Skip to comments.Khadr video didn't change minds: poll (Interview video of Gitmo prisoner Omar Khadr)
Posted on 07/23/2008 3:54:28 AM PDT by Clive
Nearly eight in 10 Canadians who saw Omar Khadr's interrogation video say it did not change their opinions of his case, according to a new poll.
The survey, conducted by Ipsos Reid for the National Post, suggests 52% of Canadians have viewed clips of the seven-hour video since it was made public last week. Among those who have seen the footage, 78% said it had not altered their views on Mr. Khadr while just 22% said it did have an effect.
The tape shows Mr. Khadr being questioned at the U. S. military prison in Guantanamo Bay, Cuba, by Canadian Security Intelligence Service (CSIS) agents in 2003, when he was 16 years old. His lawyers released the footage in a bid to garner support for their efforts to have the 21-year-old repatriated to Canada. But the poll suggests public opinion has not been swayed.
"There's nothing here to suggest that any appeal to the Canadian public is going to change their minds all that much," said John Wright, senior vice-president of Ipsos Reid. "Canadians have heard the arguments on this case for years now. People have learned about this case, whether it be fleetingly or otherwise. This is not something that is new to people across the country and there's not a lot of wiggle room."
Out of the 22% of respondents who said the video changed their mind, 18% said they became more sympathetic and 4% said they are now less sympathetic. Meanwhile, of the 78% who were not affected by the video, 50% said they do not have any compassion for him while 27% are empathetic to his cause.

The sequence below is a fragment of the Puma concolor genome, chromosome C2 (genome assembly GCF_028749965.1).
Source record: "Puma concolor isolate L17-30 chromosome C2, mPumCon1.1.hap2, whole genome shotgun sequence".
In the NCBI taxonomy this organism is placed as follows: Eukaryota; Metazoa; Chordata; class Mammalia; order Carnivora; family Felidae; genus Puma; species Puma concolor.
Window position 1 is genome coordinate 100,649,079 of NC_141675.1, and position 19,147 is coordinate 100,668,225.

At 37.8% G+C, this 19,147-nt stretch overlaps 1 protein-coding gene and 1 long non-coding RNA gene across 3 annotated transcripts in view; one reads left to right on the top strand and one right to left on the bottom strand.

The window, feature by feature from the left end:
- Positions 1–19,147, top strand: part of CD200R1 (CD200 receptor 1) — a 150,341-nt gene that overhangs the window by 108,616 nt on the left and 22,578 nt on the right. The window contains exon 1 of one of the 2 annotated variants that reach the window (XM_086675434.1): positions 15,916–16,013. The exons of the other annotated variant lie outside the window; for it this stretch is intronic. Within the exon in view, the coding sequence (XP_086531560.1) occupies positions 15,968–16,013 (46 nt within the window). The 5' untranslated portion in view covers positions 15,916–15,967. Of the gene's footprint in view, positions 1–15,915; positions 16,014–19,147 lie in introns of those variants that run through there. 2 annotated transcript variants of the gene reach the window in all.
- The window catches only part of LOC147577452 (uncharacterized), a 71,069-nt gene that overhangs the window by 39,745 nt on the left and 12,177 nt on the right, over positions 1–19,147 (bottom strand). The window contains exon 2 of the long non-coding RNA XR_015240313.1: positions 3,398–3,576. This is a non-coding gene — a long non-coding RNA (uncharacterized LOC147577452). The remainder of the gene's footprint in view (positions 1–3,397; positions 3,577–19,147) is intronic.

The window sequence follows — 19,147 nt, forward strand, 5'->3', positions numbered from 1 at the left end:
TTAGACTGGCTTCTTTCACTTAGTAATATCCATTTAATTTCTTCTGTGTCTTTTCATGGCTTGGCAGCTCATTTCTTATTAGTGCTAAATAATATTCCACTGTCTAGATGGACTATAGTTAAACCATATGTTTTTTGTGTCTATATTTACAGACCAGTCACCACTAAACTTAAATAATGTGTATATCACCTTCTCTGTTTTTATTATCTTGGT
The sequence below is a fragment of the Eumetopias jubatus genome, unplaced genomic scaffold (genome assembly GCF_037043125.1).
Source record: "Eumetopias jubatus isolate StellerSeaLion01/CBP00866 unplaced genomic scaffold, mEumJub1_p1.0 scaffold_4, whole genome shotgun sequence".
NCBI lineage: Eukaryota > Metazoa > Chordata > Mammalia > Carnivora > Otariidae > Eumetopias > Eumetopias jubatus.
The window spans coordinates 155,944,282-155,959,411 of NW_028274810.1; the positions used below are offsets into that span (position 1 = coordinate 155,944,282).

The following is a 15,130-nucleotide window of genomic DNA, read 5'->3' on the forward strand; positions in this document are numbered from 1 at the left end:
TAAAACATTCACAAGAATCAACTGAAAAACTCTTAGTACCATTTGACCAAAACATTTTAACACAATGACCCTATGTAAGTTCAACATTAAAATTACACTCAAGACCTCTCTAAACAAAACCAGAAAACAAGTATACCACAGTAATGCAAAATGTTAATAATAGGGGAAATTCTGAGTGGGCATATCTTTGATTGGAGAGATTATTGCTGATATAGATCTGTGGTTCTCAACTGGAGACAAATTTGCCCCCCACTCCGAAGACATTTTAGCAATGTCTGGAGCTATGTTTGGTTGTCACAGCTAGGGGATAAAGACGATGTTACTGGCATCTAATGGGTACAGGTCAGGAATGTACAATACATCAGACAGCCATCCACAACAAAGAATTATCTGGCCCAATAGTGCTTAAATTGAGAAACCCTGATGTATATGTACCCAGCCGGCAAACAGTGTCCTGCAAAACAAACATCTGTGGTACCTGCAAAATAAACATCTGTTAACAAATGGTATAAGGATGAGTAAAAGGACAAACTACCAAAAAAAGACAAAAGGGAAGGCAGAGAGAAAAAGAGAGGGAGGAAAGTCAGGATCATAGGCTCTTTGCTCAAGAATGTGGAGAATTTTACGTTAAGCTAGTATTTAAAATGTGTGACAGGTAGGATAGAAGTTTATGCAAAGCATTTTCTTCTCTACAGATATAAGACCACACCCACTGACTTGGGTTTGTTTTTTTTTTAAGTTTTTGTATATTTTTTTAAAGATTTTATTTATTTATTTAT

"This thing has not lived in a vacuum. I think people understand the dynamics," Mr. Wright said. "They have a view of terrorism, they have a view of Guantanamo. And whatever the shortcomings, we've heard a lot about this over the past seven years. It's hard not to have an opinion on it already."
The results also demonstrate public support for Stephen Harper's decision not to intervene in the case. Overall, 60% of people said they believe Mr. Khadr should remain in U. S. custody, while 40% said he should be immediately returned to Canada. "The Prime Minister has echoed the sentiments of the country," Mr. Wright said. "His position on this is pretty sound and opinion is pretty firm."
Support for Mr. Khadr varies between different regions of the country. Fifty-six per cent of respondents in Atlantic Canada and 52% in Quebec contend the young prisoner should be returned to Canada. Support for his repatriation is lowest in Ontario, where only 31% of people back the notion.
"I don't think its surprising that in Ontario, where the Khadr family has been most evident and made most of their statements, that there is the highest level of opposition to bringing this young man home," Mr. Wright said.
Members of Mr. Khadr's family have lived in Southern Ontario intermittently for nearly 30 years. Ahmed Said Khadr, his father, was killed in a battle with Pakistani soldiers near the Afghanistan border in 2003.
U. S. soldiers captured Mr. Khadr in Afghanistan in 2002. He is accused of killing a U. S. soldier with a grenade and is scheduled to be tried before a military commission in October.
The poll of 1,021 people was conducted online between July 17 and 21. It is considered accurate within 3.1 percentage points, 19 times out of 20.
A dead check would have saved all concerned with “seven” years of torture.
Another column of a few days ago suggest that there was about seven hours of video.
The defence lawyers obviously released only the parts that they thought would be tear-jerkers.
Where are the videos of the FARC jungle resorts? Where are the calls for the end of the FARC incarcerations? Where are the Canadian Human Rights Tribunal cases on FARC policy?
You mean they left out the parts where he said he was ready to die for jihad?